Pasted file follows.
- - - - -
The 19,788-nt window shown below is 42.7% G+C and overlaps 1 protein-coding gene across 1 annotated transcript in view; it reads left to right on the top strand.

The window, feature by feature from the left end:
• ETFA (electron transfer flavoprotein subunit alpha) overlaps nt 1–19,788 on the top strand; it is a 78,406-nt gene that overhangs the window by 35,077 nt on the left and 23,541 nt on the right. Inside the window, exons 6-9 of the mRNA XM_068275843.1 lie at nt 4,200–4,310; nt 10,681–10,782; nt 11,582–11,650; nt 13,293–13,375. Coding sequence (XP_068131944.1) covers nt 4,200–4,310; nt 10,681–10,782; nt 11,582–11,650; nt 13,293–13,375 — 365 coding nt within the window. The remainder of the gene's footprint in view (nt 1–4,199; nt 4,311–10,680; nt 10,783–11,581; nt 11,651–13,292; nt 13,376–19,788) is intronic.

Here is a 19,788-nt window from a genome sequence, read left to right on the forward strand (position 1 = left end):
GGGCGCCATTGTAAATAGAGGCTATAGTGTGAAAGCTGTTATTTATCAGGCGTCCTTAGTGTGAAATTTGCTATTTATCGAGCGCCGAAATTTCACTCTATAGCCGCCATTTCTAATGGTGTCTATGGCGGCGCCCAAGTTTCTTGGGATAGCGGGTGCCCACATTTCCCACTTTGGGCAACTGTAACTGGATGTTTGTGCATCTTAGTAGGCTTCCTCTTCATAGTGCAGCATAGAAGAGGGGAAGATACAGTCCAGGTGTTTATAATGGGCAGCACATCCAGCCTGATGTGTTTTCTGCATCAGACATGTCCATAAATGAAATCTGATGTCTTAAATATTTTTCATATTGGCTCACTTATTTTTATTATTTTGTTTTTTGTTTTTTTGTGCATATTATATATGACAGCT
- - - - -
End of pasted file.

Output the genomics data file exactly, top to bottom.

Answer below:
The 19,788-nt window shown below is 42.7% G+C and overlaps 1 protein-coding gene across 1 annotated transcript in view; it reads left to right on the top strand.

The window, feature by feature from the left end:
• ETFA (electron transfer flavoprotein subunit alpha) overlaps nt 1–19,788 on the top strand; it is a 78,406-nt gene that overhangs the window by 35,077 nt on the left and 23,541 nt on the right. Inside the window, exons 6-9 of the mRNA XM_068275843.1 lie at nt 4,200–4,310; nt 10,681–10,782; nt 11,582–11,650; nt 13,293–13,375. Coding sequence (XP_068131944.1) covers nt 4,200–4,310; nt 10,681–10,782; nt 11,582–11,650; nt 13,293–13,375 — 365 coding nt within the window. The remainder of the gene's footprint in view (nt 1–4,199; nt 4,311–10,680; nt 10,783–11,581; nt 11,651–13,292; nt 13,376–19,788) is intronic.

Here is a 19,788-nt window from a genome sequence, read left to right on the forward strand (position 1 = left end):
GGGCGCCATTGTAAATAGAGGCTATAGTGTGAAAGCTGTTATTTATCAGGCGTCCTTAGTGTGAAATTTGCTATTTATCGAGCGCCGAAATTTCACTCTATAGCCGCCATTTCTAATGGTGTCTATGGCGGCGCCCAAGTTTCTTGGGATAGCGGGTGCCCACATTTCCCACTTTGGGCAACTGTAACTGGATGTTTGTGCATCTTAGTAGGCTTCCTCTTCATAGTGCAGCATAGAAGAGGGGAAGATACAGTCCAGGTGTTTATAATGGGCAGCACATCCAGCCTGATGTGTTTTCTGCATCAGACATGTCCATAAATGAAATCTGATGTCTTAAATATTTTTCATATTGGCTCACTTATTTTTATTATTTTGTTTTTTGTTTTTTTGTGCATATTATATATGACAGCT